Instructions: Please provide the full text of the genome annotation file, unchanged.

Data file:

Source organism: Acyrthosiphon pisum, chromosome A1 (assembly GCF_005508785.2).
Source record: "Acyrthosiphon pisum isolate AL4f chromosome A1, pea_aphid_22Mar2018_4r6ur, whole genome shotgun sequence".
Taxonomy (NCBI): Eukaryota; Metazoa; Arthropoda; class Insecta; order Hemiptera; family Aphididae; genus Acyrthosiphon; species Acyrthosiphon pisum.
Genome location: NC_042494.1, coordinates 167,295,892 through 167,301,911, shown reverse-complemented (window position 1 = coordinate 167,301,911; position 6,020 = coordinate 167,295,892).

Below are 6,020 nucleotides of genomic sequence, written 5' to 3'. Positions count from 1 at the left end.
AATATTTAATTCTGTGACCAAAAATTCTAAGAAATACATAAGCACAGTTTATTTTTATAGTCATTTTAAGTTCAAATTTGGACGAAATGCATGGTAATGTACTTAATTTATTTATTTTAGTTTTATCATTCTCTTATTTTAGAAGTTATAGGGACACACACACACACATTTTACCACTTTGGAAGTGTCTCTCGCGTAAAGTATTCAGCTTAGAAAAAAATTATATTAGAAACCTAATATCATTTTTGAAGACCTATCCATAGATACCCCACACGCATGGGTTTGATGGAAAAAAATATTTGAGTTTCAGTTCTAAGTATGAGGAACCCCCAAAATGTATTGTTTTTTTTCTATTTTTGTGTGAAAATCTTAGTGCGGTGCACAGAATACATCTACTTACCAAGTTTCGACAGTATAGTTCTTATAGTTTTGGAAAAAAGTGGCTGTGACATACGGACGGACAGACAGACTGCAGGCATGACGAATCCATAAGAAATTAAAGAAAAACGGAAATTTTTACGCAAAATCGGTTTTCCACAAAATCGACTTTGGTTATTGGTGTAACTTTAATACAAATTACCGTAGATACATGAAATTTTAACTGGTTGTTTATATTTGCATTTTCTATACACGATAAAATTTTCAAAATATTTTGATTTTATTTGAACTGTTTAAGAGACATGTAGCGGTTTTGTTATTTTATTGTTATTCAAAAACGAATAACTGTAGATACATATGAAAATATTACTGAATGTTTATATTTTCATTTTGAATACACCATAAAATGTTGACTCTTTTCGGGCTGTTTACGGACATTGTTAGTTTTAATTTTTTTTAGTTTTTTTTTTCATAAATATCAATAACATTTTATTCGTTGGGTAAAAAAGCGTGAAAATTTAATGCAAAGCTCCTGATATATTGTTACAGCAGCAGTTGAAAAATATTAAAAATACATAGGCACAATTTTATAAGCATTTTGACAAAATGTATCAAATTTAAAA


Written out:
Source organism: Acyrthosiphon pisum, chromosome A1 (assembly GCF_005508785.2).
Source record: "Acyrthosiphon pisum isolate AL4f chromosome A1, pea_aphid_22Mar2018_4r6ur, whole genome shotgun sequence".
Taxonomy (NCBI): Eukaryota; Metazoa; Arthropoda; class Insecta; order Hemiptera; family Aphididae; genus Acyrthosiphon; species Acyrthosiphon pisum.
Genome location: NC_042494.1, coordinates 167,295,892 through 167,301,911, shown reverse-complemented (window position 1 = coordinate 167,301,911; position 6,020 = coordinate 167,295,892).

Below are 6,020 nucleotides of genomic sequence, written 5' to 3'. Positions count from 1 at the left end.
AATATTTAATTCTGTGACCAAAAATTCTAAGAAATACATAAGCACAGTTTATTTTTATAGTCATTTTAAGTTCAAATTTGGACGAAATGCATGGTAATGTACTTAATTTATTTATTTTAGTTTTATCATTCTCTTATTTTAGAAGTTATAGGGACACACACACACACATTTTACCACTTTGGAAGTGTCTCTCGCGTAAAGTATTCAGCTTAGAAAAAAATTATATTAGAAACCTAATATCATTTTTGAAGACCTATCCATAGATACCCCACACGCATGGGTTTGATGGAAAAAAATATTTGAGTTTCAGTTCTAAGTATGAGGAACCCCCAAAATGTATTGTTTTTTTTCTATTTTTGTGTGAAAATCTTAGTGCGGTGCACAGAATACATCTACTTACCAAGTTTCGACAGTATAGTTCTTATAGTTTTGGAAAAAAGTGGCTGTGACATACGGACGGACAGACAGACTGCAGGCATGACGAATCCATAAGAAATTAAAGAAAAACGGAAATTTTTACGCAAAATCGGTTTTCCACAAAATCGACTTTGGTTATTGGTGTAACTTTAATACAAATTACCGTAGATACATGAAATTTTAACTGGTTGTTTATATTTGCATTTTCTATACACGATAAAATTTTCAAAATATTTTGATTTTATTTGAACTGTTTAAGAGACATGTAGCGGTTTTGTTATTTTATTGTTATTCAAAAACGAATAACTGTAGATACATATGAAAATATTACTGAATGTTTATATTTTCATTTTGAATACACCATAAAATGTTGACTCTTTTCGGGCTGTTTACGGACATTGTTAGTTTTAATTTTTTTTAGTTTTTTTTTTCATAAATATCAATAACATTTTATTCGTTGGGTAAAAAAGCGTGAAAATTTAATGCAAAGCTCCTGATATATTGTTACAGCAGCAGTTGAAAAATATTAAAAATACATAGGCACAATTTTATAAGCATTTTGACAAAATGTATCAAATTTAAAA